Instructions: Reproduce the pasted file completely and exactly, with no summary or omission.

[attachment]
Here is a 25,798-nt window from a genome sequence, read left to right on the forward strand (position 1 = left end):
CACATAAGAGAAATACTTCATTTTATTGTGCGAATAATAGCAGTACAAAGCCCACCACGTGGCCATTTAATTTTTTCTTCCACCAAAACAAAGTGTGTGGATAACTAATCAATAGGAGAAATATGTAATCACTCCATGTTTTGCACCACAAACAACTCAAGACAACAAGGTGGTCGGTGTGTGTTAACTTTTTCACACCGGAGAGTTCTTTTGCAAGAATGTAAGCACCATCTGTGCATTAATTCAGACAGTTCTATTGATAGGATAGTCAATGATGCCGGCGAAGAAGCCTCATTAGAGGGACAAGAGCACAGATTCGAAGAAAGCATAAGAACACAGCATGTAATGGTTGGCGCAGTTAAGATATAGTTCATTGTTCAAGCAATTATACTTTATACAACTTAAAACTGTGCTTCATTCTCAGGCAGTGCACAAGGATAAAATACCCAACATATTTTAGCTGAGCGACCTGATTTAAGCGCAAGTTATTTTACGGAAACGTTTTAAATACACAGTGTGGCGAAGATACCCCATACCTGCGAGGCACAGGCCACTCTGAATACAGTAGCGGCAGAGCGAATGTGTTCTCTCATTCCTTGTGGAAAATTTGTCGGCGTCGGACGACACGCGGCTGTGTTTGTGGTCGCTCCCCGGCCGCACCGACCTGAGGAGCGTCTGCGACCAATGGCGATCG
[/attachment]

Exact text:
Here is a 25,798-nt window from a genome sequence, read left to right on the forward strand (position 1 = left end):
CACATAAGAGAAATACTTCATTTTATTGTGCGAATAATAGCAGTACAAAGCCCACCACGTGGCCATTTAATTTTTTCTTCCACCAAAACAAAGTGTGTGGATAACTAATCAATAGGAGAAATATGTAATCACTCCATGTTTTGCACCACAAACAACTCAAGACAACAAGGTGGTCGGTGTGTGTTAACTTTTTCACACCGGAGAGTTCTTTTGCAAGAATGTAAGCACCATCTGTGCATTAATTCAGACAGTTCTATTGATAGGATAGTCAATGATGCCGGCGAAGAAGCCTCATTAGAGGGACAAGAGCACAGATTCGAAGAAAGCATAAGAACACAGCATGTAATGGTTGGCGCAGTTAAGATATAGTTCATTGTTCAAGCAATTATACTTTATACAACTTAAAACTGTGCTTCATTCTCAGGCAGTGCACAAGGATAAAATACCCAACATATTTTAGCTGAGCGACCTGATTTAAGCGCAAGTTATTTTACGGAAACGTTTTAAATACACAGTGTGGCGAAGATACCCCATACCTGCGAGGCACAGGCCACTCTGAATACAGTAGCGGCAGAGCGAATGTGTTCTCTCATTCCTTGTGGAAAATTTGTCGGCGTCGGACGACACGCGGCTGTGTTTGTGGTCGCTCCCCGGCCGCACCGACCTGAGGAGCGTCTGCGACCAATGGCGATCG